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A parade organizer estimated there were 20,000 to 25,000 spectators.


Published: Mon, March 13, 2006 @ 12:00 a.m.


A parade organizer estimated there were 20,000 to 25,000 spectators.
By LAURE CIOFFI
VINDICATOR STAFF WRITER
BOARDMAN -- There was nary a raindrop in the sky as the Irish faithful sported their green and celebrated the upcoming St. Patrick's Day.
Despite the warmer than usual weather, Stephanie Coleman and granddaughter, Rayna, 4, were bundled under a blanket waiting for the start of the parade Sunday afternoon.
"Say the word parade, and she says candy," Coleman, of Boardman, said of her granddaughter and referring to the candy tossed from parade floats.
For Tom "Pete" McBride and his wife, Jean, of Boardman, the parade proved to be a social event.
"You get to see everybody. It's our holiday," he said.
And there were plenty of people to see.
Joyce Kale-Pesta, parade chairman, estimates there were between 20,000 and 25,000 people lining the streets of Boardman for the three-hour parade.
"This is the best crowd we've had," Kale-Pesta said. She attributes the large crowd to the mild weather.
There were 170 parade entrants competing in 11 divisions.
There was a host of political candidates stretched throughout the parade as well as the usual fire and emergency vehicles, floats, clowns and various businesses and organizations.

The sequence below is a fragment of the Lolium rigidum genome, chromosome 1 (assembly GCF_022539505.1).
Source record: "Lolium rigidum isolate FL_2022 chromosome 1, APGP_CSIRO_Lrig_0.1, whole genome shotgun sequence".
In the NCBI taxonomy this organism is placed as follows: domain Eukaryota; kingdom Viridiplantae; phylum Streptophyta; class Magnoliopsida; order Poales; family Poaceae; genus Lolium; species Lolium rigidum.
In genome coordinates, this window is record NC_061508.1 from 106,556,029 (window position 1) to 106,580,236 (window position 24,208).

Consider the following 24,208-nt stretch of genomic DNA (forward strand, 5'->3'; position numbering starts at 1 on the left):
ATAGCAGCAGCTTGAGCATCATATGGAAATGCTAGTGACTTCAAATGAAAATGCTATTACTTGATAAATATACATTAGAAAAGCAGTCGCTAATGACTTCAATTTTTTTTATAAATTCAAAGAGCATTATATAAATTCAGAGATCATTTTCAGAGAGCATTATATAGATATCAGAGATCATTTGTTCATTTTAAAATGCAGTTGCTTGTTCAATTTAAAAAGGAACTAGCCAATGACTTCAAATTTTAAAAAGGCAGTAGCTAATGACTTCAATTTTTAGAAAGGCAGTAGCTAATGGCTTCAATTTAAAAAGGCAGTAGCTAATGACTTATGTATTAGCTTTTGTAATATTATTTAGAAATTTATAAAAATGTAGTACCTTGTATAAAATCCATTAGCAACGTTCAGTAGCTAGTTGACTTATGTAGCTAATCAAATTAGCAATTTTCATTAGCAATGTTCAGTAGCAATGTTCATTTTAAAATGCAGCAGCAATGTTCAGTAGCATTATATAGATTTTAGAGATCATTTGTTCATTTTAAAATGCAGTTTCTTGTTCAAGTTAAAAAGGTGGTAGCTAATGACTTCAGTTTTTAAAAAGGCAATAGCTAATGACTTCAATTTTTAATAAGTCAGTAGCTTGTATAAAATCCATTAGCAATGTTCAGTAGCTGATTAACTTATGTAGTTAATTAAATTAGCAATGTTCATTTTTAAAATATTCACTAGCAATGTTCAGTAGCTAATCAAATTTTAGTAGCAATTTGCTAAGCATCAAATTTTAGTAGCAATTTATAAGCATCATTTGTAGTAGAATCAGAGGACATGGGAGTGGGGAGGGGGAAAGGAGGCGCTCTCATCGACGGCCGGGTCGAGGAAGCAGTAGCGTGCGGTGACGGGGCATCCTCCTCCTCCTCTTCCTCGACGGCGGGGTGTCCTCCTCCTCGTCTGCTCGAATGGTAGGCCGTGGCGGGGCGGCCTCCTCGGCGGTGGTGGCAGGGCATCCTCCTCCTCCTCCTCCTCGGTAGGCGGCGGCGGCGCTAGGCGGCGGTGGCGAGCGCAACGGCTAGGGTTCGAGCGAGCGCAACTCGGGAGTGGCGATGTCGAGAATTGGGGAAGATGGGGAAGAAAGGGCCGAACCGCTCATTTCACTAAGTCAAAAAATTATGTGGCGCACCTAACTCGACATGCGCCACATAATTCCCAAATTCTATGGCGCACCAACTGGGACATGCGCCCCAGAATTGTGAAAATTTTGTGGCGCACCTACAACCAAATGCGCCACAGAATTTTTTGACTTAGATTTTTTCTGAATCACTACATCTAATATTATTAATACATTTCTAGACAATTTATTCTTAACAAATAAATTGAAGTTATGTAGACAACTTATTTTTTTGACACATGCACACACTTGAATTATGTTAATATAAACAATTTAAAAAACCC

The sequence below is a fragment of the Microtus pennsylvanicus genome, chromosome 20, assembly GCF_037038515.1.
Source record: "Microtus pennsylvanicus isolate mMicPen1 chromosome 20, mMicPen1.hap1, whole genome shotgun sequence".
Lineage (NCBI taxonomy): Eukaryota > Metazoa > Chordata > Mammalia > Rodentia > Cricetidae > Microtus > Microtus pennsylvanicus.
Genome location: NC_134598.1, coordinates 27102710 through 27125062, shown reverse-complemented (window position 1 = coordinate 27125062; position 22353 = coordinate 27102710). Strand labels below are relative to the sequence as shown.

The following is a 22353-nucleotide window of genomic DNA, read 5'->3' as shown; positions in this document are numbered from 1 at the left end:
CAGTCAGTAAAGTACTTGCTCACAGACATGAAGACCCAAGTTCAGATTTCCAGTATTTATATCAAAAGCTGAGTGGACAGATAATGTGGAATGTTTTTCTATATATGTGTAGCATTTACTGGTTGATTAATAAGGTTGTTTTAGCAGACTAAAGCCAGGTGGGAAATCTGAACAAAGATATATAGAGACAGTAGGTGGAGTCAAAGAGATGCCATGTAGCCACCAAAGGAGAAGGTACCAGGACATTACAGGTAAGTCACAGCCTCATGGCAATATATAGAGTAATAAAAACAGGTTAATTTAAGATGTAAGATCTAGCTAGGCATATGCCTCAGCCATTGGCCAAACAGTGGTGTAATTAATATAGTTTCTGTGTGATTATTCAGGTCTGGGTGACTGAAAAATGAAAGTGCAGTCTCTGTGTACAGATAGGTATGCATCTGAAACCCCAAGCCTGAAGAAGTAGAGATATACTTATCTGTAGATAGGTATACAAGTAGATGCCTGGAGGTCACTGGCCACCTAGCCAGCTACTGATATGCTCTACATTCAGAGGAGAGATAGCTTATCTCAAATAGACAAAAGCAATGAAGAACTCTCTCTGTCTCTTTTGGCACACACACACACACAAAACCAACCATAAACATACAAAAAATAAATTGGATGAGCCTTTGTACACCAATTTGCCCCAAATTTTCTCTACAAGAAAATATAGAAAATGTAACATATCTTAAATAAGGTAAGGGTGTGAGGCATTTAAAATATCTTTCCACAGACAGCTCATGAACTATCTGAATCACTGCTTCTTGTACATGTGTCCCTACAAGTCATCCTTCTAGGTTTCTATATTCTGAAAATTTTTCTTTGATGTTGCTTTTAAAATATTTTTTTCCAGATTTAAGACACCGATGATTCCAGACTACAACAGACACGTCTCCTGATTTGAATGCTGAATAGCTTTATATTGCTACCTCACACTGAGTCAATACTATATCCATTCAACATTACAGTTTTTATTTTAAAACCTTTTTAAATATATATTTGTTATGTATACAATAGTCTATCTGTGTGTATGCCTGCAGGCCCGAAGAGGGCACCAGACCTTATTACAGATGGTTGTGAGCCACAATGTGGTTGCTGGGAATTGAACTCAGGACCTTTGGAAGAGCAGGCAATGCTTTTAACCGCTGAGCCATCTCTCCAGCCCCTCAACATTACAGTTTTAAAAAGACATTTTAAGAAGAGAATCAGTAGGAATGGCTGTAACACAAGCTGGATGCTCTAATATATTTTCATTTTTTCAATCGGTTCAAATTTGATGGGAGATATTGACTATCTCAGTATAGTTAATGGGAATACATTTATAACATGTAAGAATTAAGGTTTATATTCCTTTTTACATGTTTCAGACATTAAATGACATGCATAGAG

Music and dance
Ursuline and Karns City high school bands entertained along with the bagpipers and dancers ranging from the Irish to the Mexican.
Green was the color of the day for just about everyone even dogs in tutus and hats that lined the parade route and walked it.
Darlene Kromer of Austintown was decked out in green clothes and green beaded necklaces. Her gray French poodle, Jean-Pierre, had his own shamrock handkerchief and necklace on too. She joked that the dog's name for the day was "John Patrick" in honor of St. Patrick's Day.
"We were going to leave him home, but he wouldn't get out from under the van," Kromer said. She and her brother, Mike Heinzer of Liberty Township, said they attend every year with numerous other relatives who then go to their uncle's home for corned beef and cabbage after the parade.
Corned beef and cabbage was also in line for Joanie Mitchell of Austintown and her clan of about 30. Decked out with fancy green hats and temporary shamrock tattoos on their faces, Mitchell, her sister Annette Novosel and assorted family members arrived early to get a spot near the grandstand.
"The kids love the candy. We like the step-dancers and bagpipers," Novosel said.
Bagpipe fans
Kathy Drombetta of Youngstown and Theresa Carr of Boardman were there for the bagpipers. The two women were holding a sign for their bagpipe instructor, Marilyn Lloyd of Warren, who was performing in the parade.
"We're a couple of over-the-hill bagpipers. We started taking lessons last year. We decided you are never too old to learn," said Drombetta, who turned 53 Saturday. "We're probably her oldest students."
Connor Patrick Wills, 10 months old, was among the youngest enjoying the parade, waving and laughing at the firetrucks. His older sister, Maddie, 3, was collecting candy from the pavement.
"The entire community comes out to celebrate being Irish," said their father, Chris Wills of Canfield.
As Kandi Simkins of New Middletown put it, "There's a little bit of Irish in all of us."
cioffi@vindy.com


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